Criteria of AVF complications are considered for surgical revision
Fig. 1

(a and b) Photograph of an infected pseudoaneurysm. (c) Giant brachial artery aneurysm in the left arm. (d) Dilation of the cephalic vein with a brachial artery aneurysm in the left upper arm.

Fig. 1

(a and b) Photograph of an infected pseudoaneurysm. (c) Giant brachial artery aneurysm in the left arm. (d) Dilation of the cephalic vein with a brachial artery aneurysm in the left upper arm.

Close modal

Preoperative assessment

The preoperative clinical evaluation includes a color duplex Doppler ultrasound (CDDUS). If there is a suggestion of central stenosis, a fistulogram is performed for further evaluation. This preoperative protocol was carried out on all patients in our study group.

Postoperative follow-up

As is routine in our center for these surgical interventions, heparin (50–100 U/kg body weight) was administered intravenously, and a heparin infusion was continued for 24 hours after the revision surgery. When patients were discharged from the hospital, a low dose of aspirin or dipyridamole was prescribed to be used at home.

Patients were examined for the first time 1 month after discharge, and after this initial follow-up patients were examined within 6 and 12 months. The final follow-up was performed 24 months after the patients were discharged. The patients were examined by the surgery department with CDDUS scans. The corrected AVFs were assessed for functionality, and patency rates were noted.

The postintervention patency status was assessed according to the standards of the Society of Vascular Surgery and the Society of Interventional Radiology. In the follow-up period, a failing AVF was defined as a patent access that was functioning poorly because of hemodynamically significant stenosis (>50%) as documented by CDDUS.3  A patent AVF with normal blood flow may be inefficient for hemodialysis because of other problems, such as outflow vein or in-graft aneurysms without stenosis showing a risk for rupture, infection, or steal syndrome. In these cases, this was also considered as a failing or nonfunctional AVF.3 

Statistical methods

Statistical analyses were performed using Statistical Package for the Social Sciences software (version 16.0, SSPS Inc, Chicago, Illinois). Chi-square analysis was used to assess categoric variables. Mann-Whitney U test was used to analyze continuous variables. Categoric variables were expressed as absolute values and percentages. The Kaplan-Meier analysis was used to evaluate patency rates. P < 0.05 was considered statistically significant.

During the study period 110 patients were treated for complications. The demographics and systemic concomitant diseases are detailed in Table 2. The mean duration of renal failure was 49.3 ± 40.6 months (range, 1–180 months). A total of 92 (66.2%) of the AVFs with complications had their index surgical procedures performed at other surgical facilities. The mean number of previously performed AVFs per patient was 2.1 ± 1.2 (range, 1–7). Most of the complications were detected in AVFs with native vessels and in brachiocephalic fistulas (Table 3).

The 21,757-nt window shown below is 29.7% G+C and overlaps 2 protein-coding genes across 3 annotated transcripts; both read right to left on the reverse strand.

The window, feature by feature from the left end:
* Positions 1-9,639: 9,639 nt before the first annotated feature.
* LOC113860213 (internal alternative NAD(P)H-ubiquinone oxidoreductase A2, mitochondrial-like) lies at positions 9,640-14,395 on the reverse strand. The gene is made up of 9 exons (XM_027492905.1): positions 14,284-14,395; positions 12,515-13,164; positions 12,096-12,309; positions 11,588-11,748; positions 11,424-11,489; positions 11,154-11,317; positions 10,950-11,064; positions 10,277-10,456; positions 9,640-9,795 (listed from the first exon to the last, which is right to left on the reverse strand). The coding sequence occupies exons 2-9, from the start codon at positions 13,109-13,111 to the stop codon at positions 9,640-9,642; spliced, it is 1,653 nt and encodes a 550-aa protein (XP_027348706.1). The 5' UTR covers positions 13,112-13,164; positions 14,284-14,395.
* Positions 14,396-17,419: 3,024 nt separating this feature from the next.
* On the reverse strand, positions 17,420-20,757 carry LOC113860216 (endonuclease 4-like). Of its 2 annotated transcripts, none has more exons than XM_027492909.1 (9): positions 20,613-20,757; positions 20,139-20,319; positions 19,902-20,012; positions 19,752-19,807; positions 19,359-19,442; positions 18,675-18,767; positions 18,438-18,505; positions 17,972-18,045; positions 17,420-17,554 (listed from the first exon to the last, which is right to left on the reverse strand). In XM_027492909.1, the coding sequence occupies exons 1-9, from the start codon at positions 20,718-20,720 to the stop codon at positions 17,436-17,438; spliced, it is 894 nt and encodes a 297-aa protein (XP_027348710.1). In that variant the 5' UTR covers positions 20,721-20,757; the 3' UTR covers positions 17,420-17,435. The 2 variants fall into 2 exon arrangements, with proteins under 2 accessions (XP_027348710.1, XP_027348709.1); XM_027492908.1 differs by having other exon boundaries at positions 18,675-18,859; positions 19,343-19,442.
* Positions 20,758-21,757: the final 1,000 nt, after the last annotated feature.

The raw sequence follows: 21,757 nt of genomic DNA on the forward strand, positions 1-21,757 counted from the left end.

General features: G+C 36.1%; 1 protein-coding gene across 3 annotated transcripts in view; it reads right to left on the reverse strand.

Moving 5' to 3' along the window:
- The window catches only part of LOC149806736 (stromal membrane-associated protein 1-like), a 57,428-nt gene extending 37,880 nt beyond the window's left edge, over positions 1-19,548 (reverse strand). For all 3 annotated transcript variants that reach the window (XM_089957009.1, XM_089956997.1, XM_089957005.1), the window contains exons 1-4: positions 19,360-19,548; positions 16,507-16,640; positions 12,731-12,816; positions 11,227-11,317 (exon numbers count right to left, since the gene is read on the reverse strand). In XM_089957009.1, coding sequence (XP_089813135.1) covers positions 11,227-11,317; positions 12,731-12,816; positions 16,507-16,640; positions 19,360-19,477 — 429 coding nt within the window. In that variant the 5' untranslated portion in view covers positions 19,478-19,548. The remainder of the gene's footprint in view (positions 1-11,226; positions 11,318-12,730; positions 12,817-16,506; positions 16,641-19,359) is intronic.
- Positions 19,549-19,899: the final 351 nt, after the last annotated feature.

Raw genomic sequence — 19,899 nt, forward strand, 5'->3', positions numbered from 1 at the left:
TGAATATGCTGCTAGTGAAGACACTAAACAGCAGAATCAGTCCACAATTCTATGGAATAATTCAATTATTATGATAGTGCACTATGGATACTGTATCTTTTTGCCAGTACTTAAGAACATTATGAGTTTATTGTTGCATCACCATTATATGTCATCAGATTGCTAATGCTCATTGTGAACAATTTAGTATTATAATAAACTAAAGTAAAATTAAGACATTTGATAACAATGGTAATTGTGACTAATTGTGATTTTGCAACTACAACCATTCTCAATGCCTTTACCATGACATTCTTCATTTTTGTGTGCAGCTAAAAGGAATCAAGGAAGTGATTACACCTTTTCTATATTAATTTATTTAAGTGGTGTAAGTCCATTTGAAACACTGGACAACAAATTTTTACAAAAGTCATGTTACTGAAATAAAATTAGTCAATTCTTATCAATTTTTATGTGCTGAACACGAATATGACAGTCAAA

Table 2

Patients' characteristics and demographics

Patients' characteristics and demographics
Patients' characteristics and demographics
Table 3

Type of vascular access and the number of accesses before the corrective surgery

Type of vascular access and the number of accesses before the corrective surgery
Type of vascular access and the number of accesses before the corrective surgery

The complications in AVFs performed in the proximal elbow region were more common (Table 4). The surgical procedures performed for each complication type are summarized in Table 4. Although our general strategy was to salvage the AVF, conditions such as life-threatening bleeding, severe ischemia, infection, or ulcerations required the closure of the access (Fig. 1a and 1b).

Table 4

Distribution of complication types due to AVF locations and surgeries performed on AVF complications

Distribution of complication types due to AVF locations and surgeries performed on AVF complications
Distribution of complication types due to AVF locations and surgeries performed on AVF complications

Severe bleeding and failure of the revised AVF were the most common complications encountered after salvage surgery (Table 5). A total of 80% of the original AVFs were functional after the revision surgery; in the rest, a new AVF was created during the same session.

Table 5

Additional complications encountered after management of the initial complication

Additional complications encountered after management of the initial complication
Additional complications encountered after management of the initial complication

The mean follow-up was 16 months, with a range of 1 to 69 months. Postintervention primary patencies for all revised AVFs were 80%, 72%, 56%, and 38% at 1, 6, 12, and 24 months, respectively. Demographic characteristics, synthetic graft use, comorbid systemic diseases, complications after surgery, and the complication period had no effects on fistula patency (P > 0.05).